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Second Opinion: Seven Tips for Better Sleep if Daylight Saving Time Is Still Impacting You

Angie Kalousek Ebrahimi, senior director of Lifestyle Medicine at Blue Shield of California shares tips for better sleep quality.
Angie Kalousek 2 square
Angie Kalousek Ebrahimi

While many of us delight in the longer days that come with daylight saving time, it can impact one’s sleeping schedule in the days that follow. Sleep is essential for overall health and well-being, and even a one-hour change can make a noticeable difference.

When we sleep our bodies repair cells, make memories, and process the day's events. Studies have even shown that sleep is critical to maintain a healthy body weight and helps with efforts to lose weight. According to the Centers for Disease Control and Prevention (CDC), most adults need seven to eight hours of sleep. One study found that nearly a third of Americans get less than six hours of sleep a night. That’s far less than needed and can negatively impact your mood and ability to learn and memorize new things.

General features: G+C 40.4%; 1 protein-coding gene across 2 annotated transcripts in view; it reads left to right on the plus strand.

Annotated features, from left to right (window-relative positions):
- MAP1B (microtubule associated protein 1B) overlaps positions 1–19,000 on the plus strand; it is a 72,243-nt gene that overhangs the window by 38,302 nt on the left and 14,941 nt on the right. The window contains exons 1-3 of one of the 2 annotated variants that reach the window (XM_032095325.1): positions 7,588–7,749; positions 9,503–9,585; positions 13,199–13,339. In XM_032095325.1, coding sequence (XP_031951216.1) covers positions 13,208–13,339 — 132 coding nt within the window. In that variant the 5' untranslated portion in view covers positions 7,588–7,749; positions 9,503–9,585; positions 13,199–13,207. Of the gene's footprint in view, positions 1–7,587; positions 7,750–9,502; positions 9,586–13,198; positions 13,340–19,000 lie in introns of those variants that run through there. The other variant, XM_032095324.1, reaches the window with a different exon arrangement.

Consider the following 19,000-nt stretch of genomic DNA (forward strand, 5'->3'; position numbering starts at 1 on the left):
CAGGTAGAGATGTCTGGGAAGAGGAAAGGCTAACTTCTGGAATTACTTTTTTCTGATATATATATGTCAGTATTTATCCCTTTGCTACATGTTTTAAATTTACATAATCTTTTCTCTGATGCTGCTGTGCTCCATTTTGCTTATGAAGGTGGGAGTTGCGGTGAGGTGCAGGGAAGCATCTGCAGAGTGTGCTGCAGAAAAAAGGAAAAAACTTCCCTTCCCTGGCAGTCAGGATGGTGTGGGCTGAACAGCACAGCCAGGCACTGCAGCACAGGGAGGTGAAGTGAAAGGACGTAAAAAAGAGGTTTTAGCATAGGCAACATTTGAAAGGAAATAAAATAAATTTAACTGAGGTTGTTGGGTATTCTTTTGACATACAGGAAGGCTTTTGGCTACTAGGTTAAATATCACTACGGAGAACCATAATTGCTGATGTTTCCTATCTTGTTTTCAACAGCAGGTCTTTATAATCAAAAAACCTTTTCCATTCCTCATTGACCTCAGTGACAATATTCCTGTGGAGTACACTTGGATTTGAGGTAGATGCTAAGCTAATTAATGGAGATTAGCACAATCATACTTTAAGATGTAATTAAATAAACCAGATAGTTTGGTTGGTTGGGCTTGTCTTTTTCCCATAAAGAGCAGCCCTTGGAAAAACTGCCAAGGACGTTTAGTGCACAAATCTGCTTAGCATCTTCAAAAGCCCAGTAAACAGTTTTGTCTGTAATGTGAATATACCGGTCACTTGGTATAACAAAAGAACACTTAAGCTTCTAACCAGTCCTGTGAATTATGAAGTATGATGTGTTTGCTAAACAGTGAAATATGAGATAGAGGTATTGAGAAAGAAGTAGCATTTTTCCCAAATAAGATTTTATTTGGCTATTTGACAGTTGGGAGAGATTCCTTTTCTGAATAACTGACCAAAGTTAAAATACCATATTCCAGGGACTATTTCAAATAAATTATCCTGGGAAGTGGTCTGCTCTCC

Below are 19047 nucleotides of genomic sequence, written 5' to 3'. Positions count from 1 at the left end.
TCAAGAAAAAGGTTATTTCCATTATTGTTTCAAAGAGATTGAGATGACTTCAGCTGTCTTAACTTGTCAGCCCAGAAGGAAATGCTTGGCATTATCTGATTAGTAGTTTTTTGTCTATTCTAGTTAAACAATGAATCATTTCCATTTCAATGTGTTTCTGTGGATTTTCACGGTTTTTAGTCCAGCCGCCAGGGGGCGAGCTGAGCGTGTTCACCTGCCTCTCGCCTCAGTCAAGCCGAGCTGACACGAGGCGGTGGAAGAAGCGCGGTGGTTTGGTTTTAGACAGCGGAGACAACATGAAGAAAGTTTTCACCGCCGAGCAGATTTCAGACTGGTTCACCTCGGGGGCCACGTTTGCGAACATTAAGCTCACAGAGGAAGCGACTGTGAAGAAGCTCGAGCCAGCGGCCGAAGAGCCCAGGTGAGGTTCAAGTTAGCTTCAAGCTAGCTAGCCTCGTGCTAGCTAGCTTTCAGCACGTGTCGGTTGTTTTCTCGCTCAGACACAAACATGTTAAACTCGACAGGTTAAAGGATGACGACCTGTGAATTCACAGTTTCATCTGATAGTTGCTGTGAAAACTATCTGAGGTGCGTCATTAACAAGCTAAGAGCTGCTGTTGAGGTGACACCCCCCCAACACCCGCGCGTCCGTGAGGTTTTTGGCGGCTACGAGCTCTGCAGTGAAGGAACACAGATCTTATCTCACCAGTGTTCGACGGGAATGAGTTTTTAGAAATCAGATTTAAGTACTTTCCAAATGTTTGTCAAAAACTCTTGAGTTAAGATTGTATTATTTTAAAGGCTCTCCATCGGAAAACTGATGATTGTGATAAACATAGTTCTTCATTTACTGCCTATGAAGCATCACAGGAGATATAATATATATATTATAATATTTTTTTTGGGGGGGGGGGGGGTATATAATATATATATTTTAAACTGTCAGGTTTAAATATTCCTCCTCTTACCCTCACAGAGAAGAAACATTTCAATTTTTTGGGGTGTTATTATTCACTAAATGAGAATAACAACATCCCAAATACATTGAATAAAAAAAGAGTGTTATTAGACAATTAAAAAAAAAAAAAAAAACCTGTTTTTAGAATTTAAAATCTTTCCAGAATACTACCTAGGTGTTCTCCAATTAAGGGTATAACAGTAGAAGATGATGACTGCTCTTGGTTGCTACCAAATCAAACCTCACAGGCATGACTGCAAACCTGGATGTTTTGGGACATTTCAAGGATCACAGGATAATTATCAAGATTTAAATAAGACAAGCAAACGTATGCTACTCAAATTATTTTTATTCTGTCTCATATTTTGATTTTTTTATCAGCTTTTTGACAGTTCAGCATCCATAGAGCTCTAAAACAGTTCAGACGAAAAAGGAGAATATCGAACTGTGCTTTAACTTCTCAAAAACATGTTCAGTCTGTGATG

If you are struggling to adjust following the time change, follow these tips for more and better-quality sleep:

  • Let there be light – Get outside for at least 30 minutes a day. Sunlight helps your body set biological rhythms that promote alertness, while darkness helps you rest and sleep. Even exposure to light on a cloudy day is better than staying indoors.
  • Establish a routine – Create a calming nighttime routine and avoid caffeine, chocolate, and nicotine five hours before sleep.
  • Get moving - Even 10 minutes of walking helps your body and improves sleep. Finish your exercise routine at least three hours before sleep.
  • Prep your space - Create an environment that promotes sleep - dark, quiet, cool, and comfortable.
  • Protect your space - Use your sleep space only for relaxing and sleep, don’t watch TV or work in your bedroom.
  • Watch what you eat and drink - Avoid heavy and spicy meals and limit liquids, including alcohol, a few hours before bedtime.
  • Listen to your body - If you start feeling drowsy, that’s your cue to go to bed. If you don’t listen to your body, you may miss your sleep window.

Find more tips from the CDC and additional information about the connection between good sleep and good health at

Angie Kalousek Ebrahimi is the senior director of Lifestyle Medicine -- including the Wellvolution platform -- at Blue Shield of California. Learn more about Wellvolution's lifestyle programs, like Headspace and Ginger, that can help you fall asleep and sleep more deeply at